Official Travel Advice for Bangladesh
Summary - addition of information and advice on Bishwa Ijtema and incidents at Dhaka University campus; removal of references to Dhaka police security notices for Christmas church services
Travelchimps aims to provide ALL the information you need (see our Travel Dashboard). This page uses data from UK Foreign and Commonwealth Office. The usual caveat: we cannot guarantee import of this information was error free and therefore the accuracy of this page. Always use a number of sources to check important information
Advice current as at 4:00 am 20 Jan 2020.
The Foreign and Commonwealth Office (FCO) advise against all but essential travel to the Chittagong Hill Tracts. This does not include the city of Chittagong or other parts of Chittagong Division. See Chittagong Hill Tracts
Up to 150,000 British nationals visit Bangladesh every year. Most visits are trouble free.
There have been several incidents of crude bombings at the Dhaka University campus. If you’re visiting the area, you should remain vigilant and keep up to date with developments.
Bishwa Ijtema, the world’s second largest congregation of Muslims, will be held in two phases from 10 to 12 January and 17 to 19 January 2020 beside the Turag River in Tongi (about 3km north of Dhaka). Temporary disruption to daily life in and around Dhaka may occur. In previous years there have been reports of violence; you should remain vigilant. If you’re travelling through Dhaka International Airport during this time, you should allow extra time for your journey due to heavy traffic and extra security measures.
Terrorists are very likely to try to carry out attacks in Bangladesh. The threat extends across the country. There have been several IED attacks targeting police and security forces in Dhaka in 2019 and an IED attack against an Awami League office in Khulna city. There is a risk that future attacks could target public gatherings, including religious gatherings and political rallies, crowded areas, places with a police or security presence and locations where foreign nationals are known to gather. You should minimise your exposure to these areas, consider your movements carefully and follow any specific advice of the local authorities. See Terrorism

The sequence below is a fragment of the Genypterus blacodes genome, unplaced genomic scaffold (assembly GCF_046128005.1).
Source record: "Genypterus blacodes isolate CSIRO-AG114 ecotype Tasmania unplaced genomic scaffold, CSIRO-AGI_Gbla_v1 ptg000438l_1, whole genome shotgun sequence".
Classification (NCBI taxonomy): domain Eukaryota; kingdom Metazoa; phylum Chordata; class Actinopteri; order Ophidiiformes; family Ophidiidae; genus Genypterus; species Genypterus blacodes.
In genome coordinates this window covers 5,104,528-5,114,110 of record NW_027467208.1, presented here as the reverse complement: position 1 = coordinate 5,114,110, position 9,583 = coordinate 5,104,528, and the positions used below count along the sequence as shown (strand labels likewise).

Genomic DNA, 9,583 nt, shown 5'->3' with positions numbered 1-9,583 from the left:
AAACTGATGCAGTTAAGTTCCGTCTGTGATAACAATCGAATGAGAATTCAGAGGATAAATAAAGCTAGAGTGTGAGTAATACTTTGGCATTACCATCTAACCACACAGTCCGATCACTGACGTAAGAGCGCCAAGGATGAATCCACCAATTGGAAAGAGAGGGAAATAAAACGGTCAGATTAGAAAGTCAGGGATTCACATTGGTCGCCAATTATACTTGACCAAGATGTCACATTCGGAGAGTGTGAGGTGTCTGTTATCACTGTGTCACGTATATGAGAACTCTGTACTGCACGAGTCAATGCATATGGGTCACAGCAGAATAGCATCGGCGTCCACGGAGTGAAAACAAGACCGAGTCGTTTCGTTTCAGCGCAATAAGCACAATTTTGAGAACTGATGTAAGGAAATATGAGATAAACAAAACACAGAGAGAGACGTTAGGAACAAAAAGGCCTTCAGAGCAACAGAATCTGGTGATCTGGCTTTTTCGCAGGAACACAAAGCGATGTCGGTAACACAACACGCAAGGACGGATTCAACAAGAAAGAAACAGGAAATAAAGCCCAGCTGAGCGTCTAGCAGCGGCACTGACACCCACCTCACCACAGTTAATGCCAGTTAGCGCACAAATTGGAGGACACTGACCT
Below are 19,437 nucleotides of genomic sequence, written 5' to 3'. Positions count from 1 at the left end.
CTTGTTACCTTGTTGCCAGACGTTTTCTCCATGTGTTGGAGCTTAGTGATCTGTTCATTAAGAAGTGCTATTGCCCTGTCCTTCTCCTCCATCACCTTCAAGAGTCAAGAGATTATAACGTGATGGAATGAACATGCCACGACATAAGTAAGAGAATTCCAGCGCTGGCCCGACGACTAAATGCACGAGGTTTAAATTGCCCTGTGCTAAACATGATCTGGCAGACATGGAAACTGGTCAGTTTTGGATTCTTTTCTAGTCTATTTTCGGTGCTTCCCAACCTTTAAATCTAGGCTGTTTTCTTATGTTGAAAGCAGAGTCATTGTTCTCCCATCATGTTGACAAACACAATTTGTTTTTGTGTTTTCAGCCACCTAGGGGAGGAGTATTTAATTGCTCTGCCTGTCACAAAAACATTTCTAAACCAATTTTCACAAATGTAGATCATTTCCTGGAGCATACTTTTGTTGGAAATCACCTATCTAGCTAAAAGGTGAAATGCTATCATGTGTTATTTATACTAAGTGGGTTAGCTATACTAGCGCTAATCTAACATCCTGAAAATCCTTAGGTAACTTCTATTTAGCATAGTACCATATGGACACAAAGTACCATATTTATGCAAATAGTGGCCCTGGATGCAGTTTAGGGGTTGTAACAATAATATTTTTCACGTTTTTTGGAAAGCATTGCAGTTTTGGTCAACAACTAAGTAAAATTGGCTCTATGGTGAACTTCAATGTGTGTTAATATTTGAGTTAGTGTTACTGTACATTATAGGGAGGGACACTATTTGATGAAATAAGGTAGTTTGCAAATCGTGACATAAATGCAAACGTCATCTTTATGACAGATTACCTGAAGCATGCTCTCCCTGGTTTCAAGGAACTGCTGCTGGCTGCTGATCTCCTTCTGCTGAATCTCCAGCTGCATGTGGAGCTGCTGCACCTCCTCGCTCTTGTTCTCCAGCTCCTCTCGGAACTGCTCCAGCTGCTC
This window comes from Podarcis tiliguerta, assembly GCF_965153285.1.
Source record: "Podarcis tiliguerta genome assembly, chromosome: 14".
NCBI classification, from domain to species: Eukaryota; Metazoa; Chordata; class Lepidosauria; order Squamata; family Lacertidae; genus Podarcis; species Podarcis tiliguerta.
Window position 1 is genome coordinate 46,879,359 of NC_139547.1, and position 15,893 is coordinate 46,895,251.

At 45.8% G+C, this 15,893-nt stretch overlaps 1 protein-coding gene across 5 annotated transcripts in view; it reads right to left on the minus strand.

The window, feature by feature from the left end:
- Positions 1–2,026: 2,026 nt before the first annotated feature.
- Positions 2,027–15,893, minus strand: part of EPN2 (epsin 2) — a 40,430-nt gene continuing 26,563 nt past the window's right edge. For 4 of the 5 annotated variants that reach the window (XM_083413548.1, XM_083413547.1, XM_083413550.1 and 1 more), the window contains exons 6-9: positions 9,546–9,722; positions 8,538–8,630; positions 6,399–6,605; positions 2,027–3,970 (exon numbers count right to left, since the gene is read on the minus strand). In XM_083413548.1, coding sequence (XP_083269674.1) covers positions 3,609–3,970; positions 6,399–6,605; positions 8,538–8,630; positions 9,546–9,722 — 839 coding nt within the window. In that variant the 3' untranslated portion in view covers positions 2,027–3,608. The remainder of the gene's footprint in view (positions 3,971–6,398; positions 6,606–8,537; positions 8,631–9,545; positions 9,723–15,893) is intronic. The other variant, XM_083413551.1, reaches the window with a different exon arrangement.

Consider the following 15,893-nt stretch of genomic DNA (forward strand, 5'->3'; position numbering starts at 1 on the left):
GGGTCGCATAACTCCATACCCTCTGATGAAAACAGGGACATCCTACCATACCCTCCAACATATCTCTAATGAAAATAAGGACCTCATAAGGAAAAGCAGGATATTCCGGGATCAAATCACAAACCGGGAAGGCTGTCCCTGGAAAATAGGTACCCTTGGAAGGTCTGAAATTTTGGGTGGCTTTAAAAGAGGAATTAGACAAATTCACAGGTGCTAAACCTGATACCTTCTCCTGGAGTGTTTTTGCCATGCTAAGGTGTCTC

Political rallies with the potential for disorder or clashes between groups and with law enforcement agencies may take place. Across Bangladesh you are advised to avoid large gatherings, including those for religious gatherings, festivals and political rallies. See Political violence
Severe air pollution is a major hazard to public health, especially during the winter months. Dhaka is currently experiencing extremely high levels of pollution. See Air pollution
Although British nationals are eligible for visa on arrival for a period of 1 month for the purpose of official duty, business, investment and tourism, you’re advised to get a visa before travelling. See Visas
As a result of ongoing violence in Myanmar (Burma) since August 2017, hundreds of thousands of Rohingya refugees have arrived in the south-east of Bangladesh and are concentrated in the sub-districts of Ukhia and Teknaf in the southern part of Cox’s Bazar district. There have been reports of insecurity, protests and some violence in these areas. See Myanmar border
Tropical cyclones and flooding can affect parts of the country. You should monitor the Bangladesh Meteorological Department for updates, and follow the advice of local authorities. See Tropical cyclones
Bangladesh lies in a zone of seismic activity. See Earthquakes
The British High Commission has no authority to intervene on behalf of British nationals of Bangladeshi origin with regard to land or property problems. See Property disputes
Mosquito-borne diseases like dengue fever occur all year round. There’s been a significant increase in the number of cases of dengue fever across Bangladesh, including in Dhaka. You should take steps to avoid being bitten by mosquitoes. See Health
UK health authorities have classified Bangladesh as having a risk of Zika virus transmission. For information and advice about the risks associated with Zika virus, visit the National Travel Health Network and Centre website.
If you’re abroad and you need emergency help from the UK government, contact the nearest British embassy, consulate or high commission. Consular support is limited in parts of Bangladesh where we advise against all but essential travel.
Take out comprehensive travel and medical insurance before you travel.
The Overseas Business Risk service offers information and advice for British companies operating overseas on how to manage political, economic, and business security-related risks.
Quick Facts Tourist Information for:Bangladesh
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Visitors/Tourists: 303,000 in 2010
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Population: 7,000,940 (in 2008)